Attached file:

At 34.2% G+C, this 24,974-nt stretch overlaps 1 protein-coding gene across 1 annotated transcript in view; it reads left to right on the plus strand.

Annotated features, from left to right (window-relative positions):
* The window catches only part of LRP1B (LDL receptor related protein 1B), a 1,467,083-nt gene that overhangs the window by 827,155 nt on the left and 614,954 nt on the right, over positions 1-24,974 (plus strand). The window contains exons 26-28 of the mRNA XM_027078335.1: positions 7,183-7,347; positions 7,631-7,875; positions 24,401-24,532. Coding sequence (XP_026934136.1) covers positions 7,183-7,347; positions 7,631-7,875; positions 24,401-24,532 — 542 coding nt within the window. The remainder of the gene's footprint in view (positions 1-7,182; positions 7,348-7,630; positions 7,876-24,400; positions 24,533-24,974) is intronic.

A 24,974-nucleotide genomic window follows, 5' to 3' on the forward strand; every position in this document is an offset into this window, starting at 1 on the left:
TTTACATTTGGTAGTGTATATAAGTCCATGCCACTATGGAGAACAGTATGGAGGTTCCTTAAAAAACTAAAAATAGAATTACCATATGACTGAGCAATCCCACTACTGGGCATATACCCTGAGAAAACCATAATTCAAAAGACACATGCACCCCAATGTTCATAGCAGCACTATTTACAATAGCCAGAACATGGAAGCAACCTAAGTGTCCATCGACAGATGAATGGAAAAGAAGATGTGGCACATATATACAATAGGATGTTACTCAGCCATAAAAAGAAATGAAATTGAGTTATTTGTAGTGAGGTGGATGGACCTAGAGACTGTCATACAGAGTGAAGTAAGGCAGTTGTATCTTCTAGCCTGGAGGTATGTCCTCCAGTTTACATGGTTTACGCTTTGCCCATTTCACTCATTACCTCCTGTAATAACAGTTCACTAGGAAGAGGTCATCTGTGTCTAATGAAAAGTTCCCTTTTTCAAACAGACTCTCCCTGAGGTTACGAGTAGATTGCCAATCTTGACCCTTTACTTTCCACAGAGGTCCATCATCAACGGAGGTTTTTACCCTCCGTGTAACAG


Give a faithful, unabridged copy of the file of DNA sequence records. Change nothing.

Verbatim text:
At 34.2% G+C, this 24,974-nt stretch overlaps 1 protein-coding gene across 1 annotated transcript in view; it reads left to right on the plus strand.

Annotated features, from left to right (window-relative positions):
* The window catches only part of LRP1B (LDL receptor related protein 1B), a 1,467,083-nt gene that overhangs the window by 827,155 nt on the left and 614,954 nt on the right, over positions 1-24,974 (plus strand). The window contains exons 26-28 of the mRNA XM_027078335.1: positions 7,183-7,347; positions 7,631-7,875; positions 24,401-24,532. Coding sequence (XP_026934136.1) covers positions 7,183-7,347; positions 7,631-7,875; positions 24,401-24,532 — 542 coding nt within the window. The remainder of the gene's footprint in view (positions 1-7,182; positions 7,348-7,630; positions 7,876-24,400; positions 24,533-24,974) is intronic.

A 24,974-nucleotide genomic window follows, 5' to 3' on the forward strand; every position in this document is an offset into this window, starting at 1 on the left:
TTTACATTTGGTAGTGTATATAAGTCCATGCCACTATGGAGAACAGTATGGAGGTTCCTTAAAAAACTAAAAATAGAATTACCATATGACTGAGCAATCCCACTACTGGGCATATACCCTGAGAAAACCATAATTCAAAAGACACATGCACCCCAATGTTCATAGCAGCACTATTTACAATAGCCAGAACATGGAAGCAACCTAAGTGTCCATCGACAGATGAATGGAAAAGAAGATGTGGCACATATATACAATAGGATGTTACTCAGCCATAAAAAGAAATGAAATTGAGTTATTTGTAGTGAGGTGGATGGACCTAGAGACTGTCATACAGAGTGAAGTAAGGCAGTTGTATCTTCTAGCCTGGAGGTATGTCCTCCAGTTTACATGGTTTACGCTTTGCCCATTTCACTCATTACCTCCTGTAATAACAGTTCACTAGGAAGAGGTCATCTGTGTCTAATGAAAAGTTCCCTTTTTCAAACAGACTCTCCCTGAGGTTACGAGTAGATTGCCAATCTTGACCCTTTACTTTCCACAGAGGTCCATCATCAACGGAGGTTTTTACCCTCCGTGTAACAG